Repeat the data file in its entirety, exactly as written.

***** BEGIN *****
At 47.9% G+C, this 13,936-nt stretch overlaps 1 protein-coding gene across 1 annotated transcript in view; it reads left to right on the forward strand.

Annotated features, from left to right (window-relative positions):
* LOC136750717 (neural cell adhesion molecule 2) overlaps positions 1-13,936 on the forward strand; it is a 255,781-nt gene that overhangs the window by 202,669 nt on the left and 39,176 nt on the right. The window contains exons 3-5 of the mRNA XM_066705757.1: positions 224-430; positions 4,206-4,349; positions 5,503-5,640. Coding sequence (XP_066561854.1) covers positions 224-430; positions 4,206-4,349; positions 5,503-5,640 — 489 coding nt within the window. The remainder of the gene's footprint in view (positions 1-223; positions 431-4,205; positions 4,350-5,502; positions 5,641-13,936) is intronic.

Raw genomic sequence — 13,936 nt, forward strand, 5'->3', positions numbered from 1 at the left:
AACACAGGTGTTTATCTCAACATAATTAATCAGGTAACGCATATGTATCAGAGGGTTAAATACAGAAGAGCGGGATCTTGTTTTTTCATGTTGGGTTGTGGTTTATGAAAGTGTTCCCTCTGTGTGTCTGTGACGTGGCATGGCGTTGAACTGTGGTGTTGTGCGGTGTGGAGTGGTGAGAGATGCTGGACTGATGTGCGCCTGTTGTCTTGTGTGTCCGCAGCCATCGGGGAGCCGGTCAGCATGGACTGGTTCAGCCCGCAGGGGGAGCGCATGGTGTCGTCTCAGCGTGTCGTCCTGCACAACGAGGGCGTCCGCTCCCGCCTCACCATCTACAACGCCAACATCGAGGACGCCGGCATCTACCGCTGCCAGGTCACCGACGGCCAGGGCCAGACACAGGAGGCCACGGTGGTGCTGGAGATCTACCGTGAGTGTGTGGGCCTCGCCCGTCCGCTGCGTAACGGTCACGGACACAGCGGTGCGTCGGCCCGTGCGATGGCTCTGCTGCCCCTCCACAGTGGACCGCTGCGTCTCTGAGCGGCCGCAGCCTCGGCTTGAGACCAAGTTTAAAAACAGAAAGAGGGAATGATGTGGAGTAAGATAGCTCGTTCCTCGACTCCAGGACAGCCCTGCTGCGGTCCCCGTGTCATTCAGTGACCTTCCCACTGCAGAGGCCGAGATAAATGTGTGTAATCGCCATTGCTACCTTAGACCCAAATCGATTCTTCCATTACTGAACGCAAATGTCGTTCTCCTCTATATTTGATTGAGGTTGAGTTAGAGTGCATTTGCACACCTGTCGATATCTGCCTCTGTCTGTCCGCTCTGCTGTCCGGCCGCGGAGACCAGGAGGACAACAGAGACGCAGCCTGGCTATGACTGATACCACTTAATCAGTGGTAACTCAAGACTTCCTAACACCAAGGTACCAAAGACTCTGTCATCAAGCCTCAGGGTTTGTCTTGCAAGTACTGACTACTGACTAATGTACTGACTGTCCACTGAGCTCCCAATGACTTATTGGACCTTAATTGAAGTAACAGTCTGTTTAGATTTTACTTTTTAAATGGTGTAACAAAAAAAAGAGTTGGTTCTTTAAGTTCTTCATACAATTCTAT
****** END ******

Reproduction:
At 47.9% G+C, this 13,936-nt stretch overlaps 1 protein-coding gene across 1 annotated transcript in view; it reads left to right on the forward strand.

Annotated features, from left to right (window-relative positions):
* LOC136750717 (neural cell adhesion molecule 2) overlaps positions 1-13,936 on the forward strand; it is a 255,781-nt gene that overhangs the window by 202,669 nt on the left and 39,176 nt on the right. The window contains exons 3-5 of the mRNA XM_066705757.1: positions 224-430; positions 4,206-4,349; positions 5,503-5,640. Coding sequence (XP_066561854.1) covers positions 224-430; positions 4,206-4,349; positions 5,503-5,640 — 489 coding nt within the window. The remainder of the gene's footprint in view (positions 1-223; positions 431-4,205; positions 4,350-5,502; positions 5,641-13,936) is intronic.

Raw genomic sequence — 13,936 nt, forward strand, 5'->3', positions numbered from 1 at the left:
AACACAGGTGTTTATCTCAACATAATTAATCAGGTAACGCATATGTATCAGAGGGTTAAATACAGAAGAGCGGGATCTTGTTTTTTCATGTTGGGTTGTGGTTTATGAAAGTGTTCCCTCTGTGTGTCTGTGACGTGGCATGGCGTTGAACTGTGGTGTTGTGCGGTGTGGAGTGGTGAGAGATGCTGGACTGATGTGCGCCTGTTGTCTTGTGTGTCCGCAGCCATCGGGGAGCCGGTCAGCATGGACTGGTTCAGCCCGCAGGGGGAGCGCATGGTGTCGTCTCAGCGTGTCGTCCTGCACAACGAGGGCGTCCGCTCCCGCCTCACCATCTACAACGCCAACATCGAGGACGCCGGCATCTACCGCTGCCAGGTCACCGACGGCCAGGGCCAGACACAGGAGGCCACGGTGGTGCTGGAGATCTACCGTGAGTGTGTGGGCCTCGCCCGTCCGCTGCGTAACGGTCACGGACACAGCGGTGCGTCGGCCCGTGCGATGGCTCTGCTGCCCCTCCACAGTGGACCGCTGCGTCTCTGAGCGGCCGCAGCCTCGGCTTGAGACCAAGTTTAAAAACAGAAAGAGGGAATGATGTGGAGTAAGATAGCTCGTTCCTCGACTCCAGGACAGCCCTGCTGCGGTCCCCGTGTCATTCAGTGACCTTCCCACTGCAGAGGCCGAGATAAATGTGTGTAATCGCCATTGCTACCTTAGACCCAAATCGATTCTTCCATTACTGAACGCAAATGTCGTTCTCCTCTATATTTGATTGAGGTTGAGTTAGAGTGCATTTGCACACCTGTCGATATCTGCCTCTGTCTGTCCGCTCTGCTGTCCGGCCGCGGAGACCAGGAGGACAACAGAGACGCAGCCTGGCTATGACTGATACCACTTAATCAGTGGTAACTCAAGACTTCCTAACACCAAGGTACCAAAGACTCTGTCATCAAGCCTCAGGGTTTGTCTTGCAAGTACTGACTACTGACTAATGTACTGACTGTCCACTGAGCTCCCAATGACTTATTGGACCTTAATTGAAGTAACAGTCTGTTTAGATTTTACTTTTTAAATGGTGTAACAAAAAAAAGAGTTGGTTCTTTAAGTTCTTCATACAATTCTAT